Apparently and in a more serious vein (if you will excuse the pun), burn-out and obesity are significant contributing factors.

Whatever the cause, one in five Singaporean men are suffering the effects which are striking the male population in their mid forties rather than the expected sixties.

Better news this week from an expatriate New Zealander's perspective, is the change of government in that country. I am particularly delighted to see the demise of New Zealand First and its leader Winston Peters.

This right wing group had actively sought to alienate Asians from society and played to the baser instincts of older generations and the insular-minded who feared that they were being overrun by 'foreigners'.

Thankfully Singapore does not entertain the ridiculous MMP system of representation, which sees minority parties having power over policy development well beyond the realities of their election results.

In short, a small party can hold a major party to ransom and there is little stability - an essential building block for a cohesive and prosperous society.

A contributing reason for my leaving New Zealand two years ago was the political environment at that time and I now look forward to seeing what a National government under John Key can do.

Friday, 31 October 2008

Nervous Nurse and Miss Gongeniality 1950

Nervous Nurse and Miss Congeniality 1950 were sitting at the bus stop again today, metres yet worlds apart.

The former casting a furtive glance at her companions while vigorously massaging her temple and earlobes.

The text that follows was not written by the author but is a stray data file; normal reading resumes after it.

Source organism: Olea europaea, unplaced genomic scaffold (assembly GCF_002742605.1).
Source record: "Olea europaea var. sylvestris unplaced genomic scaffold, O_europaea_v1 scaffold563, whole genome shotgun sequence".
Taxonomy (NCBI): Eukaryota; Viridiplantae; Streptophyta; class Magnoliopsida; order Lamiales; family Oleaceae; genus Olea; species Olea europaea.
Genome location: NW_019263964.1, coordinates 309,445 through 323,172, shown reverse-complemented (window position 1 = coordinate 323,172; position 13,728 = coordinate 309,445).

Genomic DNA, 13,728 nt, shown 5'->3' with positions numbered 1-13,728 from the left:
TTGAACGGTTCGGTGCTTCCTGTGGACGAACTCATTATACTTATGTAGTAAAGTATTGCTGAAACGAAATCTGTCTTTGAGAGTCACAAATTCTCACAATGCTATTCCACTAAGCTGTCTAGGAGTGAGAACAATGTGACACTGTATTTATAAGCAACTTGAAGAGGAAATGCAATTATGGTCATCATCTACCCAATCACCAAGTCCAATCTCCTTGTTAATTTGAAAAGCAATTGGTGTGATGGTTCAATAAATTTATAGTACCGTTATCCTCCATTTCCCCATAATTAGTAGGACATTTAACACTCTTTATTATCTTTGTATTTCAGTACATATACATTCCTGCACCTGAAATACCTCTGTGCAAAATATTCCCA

Clad in a tired yet well pressed blue uniform, she was heading for work in Orchard Road.

Miss Congeniality 1950's wardrobe was of a different cut entirely. A ray of faded sophistication, she exuded a prim confidence with her piped black dress and matching jacket, a designer handbag of doubtful vintage and a tightly permed bouffant hairdo.

We were lost in thought while waiting for our morning bus to arrive, planning the day in our heads as beads of perspiration formed on our foreheads.

With a sharp clack Miss Congeniality 1950 opened her handbag and extracted a primly folded paper tissue which she proceeded to dab carefully over her powder caked face.

Being on the plumpish side, the rubbish bin at the far end of the seat proved a singularly unattractive proposition so she deposited the used tissue back into her bag.

These then are my regular companions each morning. Impervious to my cheery greeting they neither salute the day nor each other.

Wednesday, 29 October 2008

Five Score Years And Ten

This day has dawned with a singular lack of salutation.

Not that it matters in the broader scheme of things, but I am entitled to reflect upon the fact that sixty years ago I came into the world.

At that time a person retired from the workforce but in this day and age we aim for a longer life and shorter retirement period.

I was born in Waitara, a small town in Taranaki which is a regional province of New Zealand. Waitara's sole claim to fame was a large and very dirty river on whose banks a freezing works had been placed. This slaughterhouse processed the livestock from the agriculturally rich hinterlands.